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Educational Criteria For Public Representatives

A Supreme Court bench headed by Justice J Chelameswar has given a landmark ruling in upholding the Haryana government’s amendment to the Panchayati Raj Act mandating educational qualifications among other eligibility criteria for candidates aspiring to contest panchayat elections. The Haryana government issued an ordinance prescribing the eligibility criteria on August 14, 2015. The Haryana Assembly passed the amendments on September 7, 2015 and very next day the State Election Commission announced panchayat elections. A petition was filed challenging the amendments, which was rejected by the Supreme Court. The minimum education required for eligibility to contest in a panchayat election is completion of matriculation in case of general candidates; completion of Class 8 for a woman candidate or a candidate belonging to Scheduled Caste; and completion of Class 5 pass for a Scheduled Caste woman candidate contesting for the post of ‘panch’. This is a groundbreaking verdict as there is no provision in the Constitution for anyone seeking public office through elections to have a minimum educational qualification. The country has been debating the issue since Independence but no proposal has been moved for amending the Constitution to provide for a minimum qualification for candidates in elections to local self-government institutions or state legislatures or Parliament.
It is indeed strange to find political parties and leaders still uninterested in introducing a minimum educational qualification for candidates in elections. The political leaders of India’s freedom struggle and the founding fathers of the Constitution were all highly educated. They did not consider it right to lay down a minimum education criterion for candidates, because literacy in India at the time of Independence was only 14 per cent. How to exclude 86 per cent of population from the right to represent the people? But today the situation has changed tremendously. According to the 2011 census, the literacy rate in India was 74 per cent. It must have gone up by a few percentage points in the five years since the 2011 census. The literacy rate in Kerala was 93.91 per cent, in Mizoram 91.58 per cent, in Goa 88.70 per cent and in Tripura 87.75 per cent. Even in Bihar, UP and MP where the indices were the lowest, literacy rate was higher than 60 per cent. Today, the majority of the population is literate. Democracy is the rule of the majority. Why should panchayats and legislatures be denied to impose educational criteria in order to truly reflect the quality of the majority? Why shouldn’t they reflect the comprehensive, cognitive and analytical levels of the majority of the population?
The divide between the educated and the uneducated is no more snobbish or elitist. Even the poorest of the poor day labourers and housemaids are investing in their children’s education. It is hard not to agree with the Supreme Court bench when it observes that “No one can dispute that education is must for both men and women as both together make a healthy and educated society. It is an essential tool for a bright future and plays an important role in the development and progress of the country.” It is only education, says the bench, which gives a human being the power to discriminate between right and wrong, good and therefore, prescription of an educational qualification is not irrelevant for better administration of the panchayats.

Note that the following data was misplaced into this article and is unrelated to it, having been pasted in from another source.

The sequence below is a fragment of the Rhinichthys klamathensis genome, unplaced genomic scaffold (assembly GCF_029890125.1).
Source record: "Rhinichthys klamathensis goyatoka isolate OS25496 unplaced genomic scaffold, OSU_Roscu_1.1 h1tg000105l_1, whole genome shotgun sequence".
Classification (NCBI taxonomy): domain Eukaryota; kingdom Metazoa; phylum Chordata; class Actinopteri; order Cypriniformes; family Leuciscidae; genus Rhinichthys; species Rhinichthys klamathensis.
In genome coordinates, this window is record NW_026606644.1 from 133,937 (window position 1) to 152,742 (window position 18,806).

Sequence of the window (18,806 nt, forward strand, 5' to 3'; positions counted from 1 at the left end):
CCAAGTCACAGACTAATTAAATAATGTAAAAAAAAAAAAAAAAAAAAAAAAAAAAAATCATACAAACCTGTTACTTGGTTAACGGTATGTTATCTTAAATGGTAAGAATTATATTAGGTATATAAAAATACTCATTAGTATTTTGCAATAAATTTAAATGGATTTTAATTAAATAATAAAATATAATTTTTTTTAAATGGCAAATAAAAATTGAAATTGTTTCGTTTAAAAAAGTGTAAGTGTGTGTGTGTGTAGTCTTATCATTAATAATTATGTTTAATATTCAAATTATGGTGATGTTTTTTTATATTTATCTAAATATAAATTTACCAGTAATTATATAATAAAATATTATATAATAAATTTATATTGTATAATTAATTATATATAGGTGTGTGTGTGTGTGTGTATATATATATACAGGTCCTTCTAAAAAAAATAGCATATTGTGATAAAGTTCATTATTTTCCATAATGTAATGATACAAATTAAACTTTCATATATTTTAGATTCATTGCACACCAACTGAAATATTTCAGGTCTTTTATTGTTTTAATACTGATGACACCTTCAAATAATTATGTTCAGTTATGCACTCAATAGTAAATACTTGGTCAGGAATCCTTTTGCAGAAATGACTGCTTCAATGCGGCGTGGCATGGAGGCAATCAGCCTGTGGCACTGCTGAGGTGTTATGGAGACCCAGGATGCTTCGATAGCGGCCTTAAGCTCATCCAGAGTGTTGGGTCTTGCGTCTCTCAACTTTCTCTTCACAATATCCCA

The minimum educational qualification required under the Haryana amendment reflects the rising level of literacy in Haryana. Between 2001 and 2011 censuses, the literacy rate in the state rose from 67.9 per cent to 76.64 per cent. The most remarkable increase – from the point of view of the panchayat amendment – was in the percentage of literacy rate in the rural areas of Haryana from 63.19 per cent to 72.74 per cent. Now, in rural Haryana, where more than 7 out of 10 persons are literate, does it sound reasonable to lay down no minimum education criterion for someone who aspires to represent such a vast literate population?
Let us hope the nation picks up the cue from the Haryana government and the Justice Chelameswar bench and starts actively considering laying down educational criteria for aspiring legislators and parliamentarians. The minimum qualification for MLAs and MPs should also be laid down. Actually, if you look at the data, 75 per cent of the MPs elected in the 2014 general elections have at least a graduate degree. This is slightly lesser than the 15th Lok Sabha in which 79 per cent of MPs held at least a graduate degree. It is quite clear that even though the Constitution does not have a provision for a minimum educational qualification for aspiring representatives of the people, the voters have been gradually imposing the criterion by their choice. And there is nothing incompatible here. A nation where the majority is literate can only trust those who have the basic tool to understand things, communicate, take decisions and guide others.

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